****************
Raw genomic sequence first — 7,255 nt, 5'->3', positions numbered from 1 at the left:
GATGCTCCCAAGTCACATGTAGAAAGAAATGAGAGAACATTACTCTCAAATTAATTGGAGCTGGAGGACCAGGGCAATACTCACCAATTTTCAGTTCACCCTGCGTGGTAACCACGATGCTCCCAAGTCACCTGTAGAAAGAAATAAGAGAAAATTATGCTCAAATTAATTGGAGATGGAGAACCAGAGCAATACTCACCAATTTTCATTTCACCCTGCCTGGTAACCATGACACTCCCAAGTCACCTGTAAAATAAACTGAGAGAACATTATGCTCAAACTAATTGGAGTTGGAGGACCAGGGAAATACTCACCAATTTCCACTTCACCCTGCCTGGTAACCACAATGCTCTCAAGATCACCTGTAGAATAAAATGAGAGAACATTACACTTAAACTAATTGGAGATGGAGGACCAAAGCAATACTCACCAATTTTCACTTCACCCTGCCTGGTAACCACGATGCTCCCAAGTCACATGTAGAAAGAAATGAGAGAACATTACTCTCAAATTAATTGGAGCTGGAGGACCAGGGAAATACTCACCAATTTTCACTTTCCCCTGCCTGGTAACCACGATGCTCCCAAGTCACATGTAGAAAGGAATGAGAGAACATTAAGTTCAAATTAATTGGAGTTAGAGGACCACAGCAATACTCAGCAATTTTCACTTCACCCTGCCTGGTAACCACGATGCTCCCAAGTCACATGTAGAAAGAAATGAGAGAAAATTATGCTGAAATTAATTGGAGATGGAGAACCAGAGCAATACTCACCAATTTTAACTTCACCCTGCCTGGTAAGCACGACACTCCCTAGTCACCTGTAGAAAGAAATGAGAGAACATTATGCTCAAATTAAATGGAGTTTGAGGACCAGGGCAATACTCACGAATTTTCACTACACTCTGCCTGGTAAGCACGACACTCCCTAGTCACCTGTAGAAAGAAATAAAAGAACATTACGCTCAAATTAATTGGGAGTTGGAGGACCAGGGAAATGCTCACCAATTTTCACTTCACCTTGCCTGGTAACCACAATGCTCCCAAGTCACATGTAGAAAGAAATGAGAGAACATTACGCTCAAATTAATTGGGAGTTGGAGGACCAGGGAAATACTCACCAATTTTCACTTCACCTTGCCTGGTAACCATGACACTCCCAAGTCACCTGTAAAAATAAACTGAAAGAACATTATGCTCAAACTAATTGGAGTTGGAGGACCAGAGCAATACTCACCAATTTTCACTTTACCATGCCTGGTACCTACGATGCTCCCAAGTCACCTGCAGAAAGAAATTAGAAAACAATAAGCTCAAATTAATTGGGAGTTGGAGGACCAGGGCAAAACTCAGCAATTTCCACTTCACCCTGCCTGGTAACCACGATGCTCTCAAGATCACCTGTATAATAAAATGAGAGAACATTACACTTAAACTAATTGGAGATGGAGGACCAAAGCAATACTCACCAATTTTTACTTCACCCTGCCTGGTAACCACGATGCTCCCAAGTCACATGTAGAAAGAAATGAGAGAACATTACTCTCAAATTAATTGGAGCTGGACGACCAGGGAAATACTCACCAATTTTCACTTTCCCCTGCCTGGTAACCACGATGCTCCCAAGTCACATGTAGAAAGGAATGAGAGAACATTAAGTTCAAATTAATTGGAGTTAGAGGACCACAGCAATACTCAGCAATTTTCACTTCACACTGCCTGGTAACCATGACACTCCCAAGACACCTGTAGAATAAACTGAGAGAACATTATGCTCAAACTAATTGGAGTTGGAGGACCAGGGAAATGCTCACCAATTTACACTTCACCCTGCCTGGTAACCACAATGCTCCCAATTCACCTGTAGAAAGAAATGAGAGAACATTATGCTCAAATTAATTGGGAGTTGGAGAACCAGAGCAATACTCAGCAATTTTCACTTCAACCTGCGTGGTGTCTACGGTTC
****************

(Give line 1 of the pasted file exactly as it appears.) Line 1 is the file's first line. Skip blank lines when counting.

Raw genomic sequence first — 7,255 nt, 5'->3', positions numbered from 1 at the left: